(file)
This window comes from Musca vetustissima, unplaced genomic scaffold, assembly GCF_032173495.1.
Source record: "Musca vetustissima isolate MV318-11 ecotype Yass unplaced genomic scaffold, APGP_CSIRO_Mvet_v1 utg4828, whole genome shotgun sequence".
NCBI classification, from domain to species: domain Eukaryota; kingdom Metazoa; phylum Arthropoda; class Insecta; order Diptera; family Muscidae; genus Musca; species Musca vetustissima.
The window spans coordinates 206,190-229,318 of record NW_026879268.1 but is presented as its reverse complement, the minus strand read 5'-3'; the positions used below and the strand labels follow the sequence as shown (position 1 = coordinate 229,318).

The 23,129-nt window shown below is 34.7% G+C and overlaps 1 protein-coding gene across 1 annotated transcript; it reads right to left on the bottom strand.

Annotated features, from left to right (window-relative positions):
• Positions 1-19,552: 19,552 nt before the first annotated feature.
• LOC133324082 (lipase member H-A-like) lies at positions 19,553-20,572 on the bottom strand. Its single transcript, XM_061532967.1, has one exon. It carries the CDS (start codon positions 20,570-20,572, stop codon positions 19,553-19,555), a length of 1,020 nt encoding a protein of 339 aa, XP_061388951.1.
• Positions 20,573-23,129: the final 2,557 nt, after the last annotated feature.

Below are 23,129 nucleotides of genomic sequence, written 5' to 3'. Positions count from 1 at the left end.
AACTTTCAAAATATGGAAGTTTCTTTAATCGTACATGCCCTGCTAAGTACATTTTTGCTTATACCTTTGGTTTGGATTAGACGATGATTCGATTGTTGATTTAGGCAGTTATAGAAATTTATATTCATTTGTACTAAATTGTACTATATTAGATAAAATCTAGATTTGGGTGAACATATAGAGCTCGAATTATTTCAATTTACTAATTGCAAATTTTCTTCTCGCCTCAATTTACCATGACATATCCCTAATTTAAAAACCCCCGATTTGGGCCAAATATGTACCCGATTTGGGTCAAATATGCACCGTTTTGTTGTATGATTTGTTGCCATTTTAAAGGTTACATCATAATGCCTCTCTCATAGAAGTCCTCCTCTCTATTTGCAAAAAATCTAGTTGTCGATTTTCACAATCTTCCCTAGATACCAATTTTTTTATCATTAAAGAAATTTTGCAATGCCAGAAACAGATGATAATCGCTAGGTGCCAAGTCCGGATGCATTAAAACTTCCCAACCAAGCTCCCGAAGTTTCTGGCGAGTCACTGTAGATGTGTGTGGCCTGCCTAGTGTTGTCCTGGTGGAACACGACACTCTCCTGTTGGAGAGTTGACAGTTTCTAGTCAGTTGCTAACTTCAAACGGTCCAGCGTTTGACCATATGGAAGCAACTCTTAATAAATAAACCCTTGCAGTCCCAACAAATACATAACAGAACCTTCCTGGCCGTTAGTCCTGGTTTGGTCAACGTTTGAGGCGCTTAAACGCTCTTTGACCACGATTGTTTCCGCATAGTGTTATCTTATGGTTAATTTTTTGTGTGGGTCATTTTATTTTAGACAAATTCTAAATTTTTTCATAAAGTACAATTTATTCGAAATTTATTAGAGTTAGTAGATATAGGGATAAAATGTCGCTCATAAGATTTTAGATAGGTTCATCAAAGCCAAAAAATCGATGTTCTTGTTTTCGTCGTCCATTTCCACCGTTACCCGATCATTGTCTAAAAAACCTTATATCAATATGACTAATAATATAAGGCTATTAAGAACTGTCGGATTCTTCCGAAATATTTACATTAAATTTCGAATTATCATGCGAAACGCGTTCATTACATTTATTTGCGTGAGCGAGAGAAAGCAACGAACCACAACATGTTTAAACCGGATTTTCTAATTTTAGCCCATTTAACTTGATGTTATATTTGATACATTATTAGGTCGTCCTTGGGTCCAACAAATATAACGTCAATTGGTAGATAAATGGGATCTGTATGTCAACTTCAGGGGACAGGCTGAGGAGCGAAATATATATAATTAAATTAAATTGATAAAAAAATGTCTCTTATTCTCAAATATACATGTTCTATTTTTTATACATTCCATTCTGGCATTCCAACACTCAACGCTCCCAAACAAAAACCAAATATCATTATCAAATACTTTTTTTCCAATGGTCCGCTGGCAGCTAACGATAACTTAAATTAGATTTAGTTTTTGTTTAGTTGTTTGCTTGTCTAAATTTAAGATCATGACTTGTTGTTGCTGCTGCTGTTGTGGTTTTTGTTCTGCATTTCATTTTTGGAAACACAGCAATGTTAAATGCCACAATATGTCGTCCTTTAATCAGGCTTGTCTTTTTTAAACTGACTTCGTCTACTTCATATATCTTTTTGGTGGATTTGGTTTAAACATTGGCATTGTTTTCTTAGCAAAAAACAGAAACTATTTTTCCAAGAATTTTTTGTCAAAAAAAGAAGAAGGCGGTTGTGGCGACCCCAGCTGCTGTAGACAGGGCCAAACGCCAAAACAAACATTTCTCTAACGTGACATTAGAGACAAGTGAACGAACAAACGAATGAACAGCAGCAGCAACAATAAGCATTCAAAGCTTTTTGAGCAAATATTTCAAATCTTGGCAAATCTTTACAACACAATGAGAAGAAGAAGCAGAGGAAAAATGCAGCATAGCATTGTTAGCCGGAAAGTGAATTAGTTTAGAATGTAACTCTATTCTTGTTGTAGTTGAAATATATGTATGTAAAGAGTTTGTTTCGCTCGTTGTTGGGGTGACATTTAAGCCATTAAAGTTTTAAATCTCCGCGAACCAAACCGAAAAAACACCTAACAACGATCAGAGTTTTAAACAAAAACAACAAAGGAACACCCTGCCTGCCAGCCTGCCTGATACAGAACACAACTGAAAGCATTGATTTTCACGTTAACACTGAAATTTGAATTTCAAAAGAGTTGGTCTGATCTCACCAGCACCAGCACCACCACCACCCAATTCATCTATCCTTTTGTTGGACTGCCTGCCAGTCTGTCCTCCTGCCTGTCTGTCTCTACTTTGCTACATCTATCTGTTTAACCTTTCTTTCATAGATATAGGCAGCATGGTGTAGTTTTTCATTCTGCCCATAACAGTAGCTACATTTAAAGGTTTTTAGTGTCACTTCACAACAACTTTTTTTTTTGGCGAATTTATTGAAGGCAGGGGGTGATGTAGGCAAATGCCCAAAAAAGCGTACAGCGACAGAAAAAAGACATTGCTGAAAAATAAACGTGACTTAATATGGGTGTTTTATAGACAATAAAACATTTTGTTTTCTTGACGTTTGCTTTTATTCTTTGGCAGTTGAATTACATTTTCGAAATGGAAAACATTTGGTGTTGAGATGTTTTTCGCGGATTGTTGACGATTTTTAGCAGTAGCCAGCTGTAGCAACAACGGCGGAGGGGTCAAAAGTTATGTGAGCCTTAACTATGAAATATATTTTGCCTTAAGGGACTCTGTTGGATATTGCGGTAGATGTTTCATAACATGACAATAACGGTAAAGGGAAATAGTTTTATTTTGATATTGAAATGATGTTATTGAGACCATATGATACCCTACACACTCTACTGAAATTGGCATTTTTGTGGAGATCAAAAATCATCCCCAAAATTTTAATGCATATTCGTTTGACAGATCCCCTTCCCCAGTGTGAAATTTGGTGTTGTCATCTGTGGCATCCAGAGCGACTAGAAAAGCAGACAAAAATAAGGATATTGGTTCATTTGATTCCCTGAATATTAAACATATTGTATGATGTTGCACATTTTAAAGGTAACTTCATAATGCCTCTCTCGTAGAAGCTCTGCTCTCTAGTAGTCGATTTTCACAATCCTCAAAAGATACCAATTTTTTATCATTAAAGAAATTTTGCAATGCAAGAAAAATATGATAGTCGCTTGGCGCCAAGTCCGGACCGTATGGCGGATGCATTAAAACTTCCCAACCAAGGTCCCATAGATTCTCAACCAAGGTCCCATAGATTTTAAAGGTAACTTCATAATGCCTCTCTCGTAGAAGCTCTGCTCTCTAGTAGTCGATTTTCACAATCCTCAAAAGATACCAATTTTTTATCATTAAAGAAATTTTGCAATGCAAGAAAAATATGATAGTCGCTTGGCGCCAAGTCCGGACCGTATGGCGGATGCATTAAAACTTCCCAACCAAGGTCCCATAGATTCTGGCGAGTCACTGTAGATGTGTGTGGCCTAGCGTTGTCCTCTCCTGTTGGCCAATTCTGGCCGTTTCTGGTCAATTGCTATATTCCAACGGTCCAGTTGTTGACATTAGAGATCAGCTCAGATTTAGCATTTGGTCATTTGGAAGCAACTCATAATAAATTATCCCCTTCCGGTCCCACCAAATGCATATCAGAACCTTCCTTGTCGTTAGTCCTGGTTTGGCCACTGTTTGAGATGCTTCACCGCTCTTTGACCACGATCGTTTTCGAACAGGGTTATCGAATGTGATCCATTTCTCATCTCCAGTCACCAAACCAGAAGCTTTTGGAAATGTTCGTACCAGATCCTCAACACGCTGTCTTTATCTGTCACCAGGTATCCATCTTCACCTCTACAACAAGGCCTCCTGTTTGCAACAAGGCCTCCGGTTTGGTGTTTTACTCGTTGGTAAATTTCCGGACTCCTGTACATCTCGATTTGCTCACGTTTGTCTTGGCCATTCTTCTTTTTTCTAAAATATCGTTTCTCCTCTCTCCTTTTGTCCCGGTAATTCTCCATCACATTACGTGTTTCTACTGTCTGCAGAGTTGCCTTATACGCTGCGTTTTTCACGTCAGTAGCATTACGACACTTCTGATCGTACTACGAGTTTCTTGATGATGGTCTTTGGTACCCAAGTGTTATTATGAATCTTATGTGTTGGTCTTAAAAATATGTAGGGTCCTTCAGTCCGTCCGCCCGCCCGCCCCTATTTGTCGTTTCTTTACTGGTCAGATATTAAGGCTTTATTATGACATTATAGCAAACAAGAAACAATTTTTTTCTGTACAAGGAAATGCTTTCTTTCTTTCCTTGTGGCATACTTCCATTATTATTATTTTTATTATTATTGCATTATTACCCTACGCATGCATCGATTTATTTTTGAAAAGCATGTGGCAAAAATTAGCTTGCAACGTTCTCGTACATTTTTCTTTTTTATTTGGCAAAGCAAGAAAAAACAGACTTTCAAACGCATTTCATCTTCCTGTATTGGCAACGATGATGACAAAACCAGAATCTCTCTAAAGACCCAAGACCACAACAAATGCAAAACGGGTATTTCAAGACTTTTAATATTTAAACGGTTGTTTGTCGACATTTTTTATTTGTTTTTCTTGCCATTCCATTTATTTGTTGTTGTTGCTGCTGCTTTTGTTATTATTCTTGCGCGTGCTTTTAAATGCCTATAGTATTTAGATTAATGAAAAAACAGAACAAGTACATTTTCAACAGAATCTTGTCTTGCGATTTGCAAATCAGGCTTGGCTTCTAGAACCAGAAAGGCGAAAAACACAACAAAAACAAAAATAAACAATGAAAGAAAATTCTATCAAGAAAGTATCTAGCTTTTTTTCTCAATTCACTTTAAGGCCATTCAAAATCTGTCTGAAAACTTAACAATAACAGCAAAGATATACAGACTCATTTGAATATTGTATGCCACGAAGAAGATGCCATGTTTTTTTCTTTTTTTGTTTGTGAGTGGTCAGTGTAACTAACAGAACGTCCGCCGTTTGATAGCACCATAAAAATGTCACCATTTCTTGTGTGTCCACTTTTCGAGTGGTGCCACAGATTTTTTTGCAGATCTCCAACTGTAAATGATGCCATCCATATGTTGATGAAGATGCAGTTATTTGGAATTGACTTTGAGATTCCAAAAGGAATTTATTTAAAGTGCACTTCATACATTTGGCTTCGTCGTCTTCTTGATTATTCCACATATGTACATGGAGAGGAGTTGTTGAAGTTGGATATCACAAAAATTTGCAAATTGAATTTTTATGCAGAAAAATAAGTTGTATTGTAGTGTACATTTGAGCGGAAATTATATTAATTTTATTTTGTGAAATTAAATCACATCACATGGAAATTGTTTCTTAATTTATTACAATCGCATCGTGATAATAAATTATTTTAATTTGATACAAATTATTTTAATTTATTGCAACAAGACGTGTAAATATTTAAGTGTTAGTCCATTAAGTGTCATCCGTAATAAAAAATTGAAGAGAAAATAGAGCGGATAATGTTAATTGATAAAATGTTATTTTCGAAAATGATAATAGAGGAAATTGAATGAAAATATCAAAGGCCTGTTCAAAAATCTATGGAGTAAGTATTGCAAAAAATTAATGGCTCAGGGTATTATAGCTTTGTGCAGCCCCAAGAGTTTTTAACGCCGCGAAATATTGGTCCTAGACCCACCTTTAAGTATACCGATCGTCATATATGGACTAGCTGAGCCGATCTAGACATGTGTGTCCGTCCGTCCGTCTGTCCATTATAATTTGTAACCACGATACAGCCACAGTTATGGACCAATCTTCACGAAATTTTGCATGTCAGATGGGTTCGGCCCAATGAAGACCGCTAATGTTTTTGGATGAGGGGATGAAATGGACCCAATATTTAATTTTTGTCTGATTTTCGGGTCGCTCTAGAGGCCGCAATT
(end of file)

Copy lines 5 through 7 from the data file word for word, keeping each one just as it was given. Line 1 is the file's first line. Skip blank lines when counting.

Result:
The 23,129-nt window shown below is 34.7% G+C and overlaps 1 protein-coding gene across 1 annotated transcript; it reads right to left on the bottom strand.

Annotated features, from left to right (window-relative positions):
• Positions 1-19,552: 19,552 nt before the first annotated feature.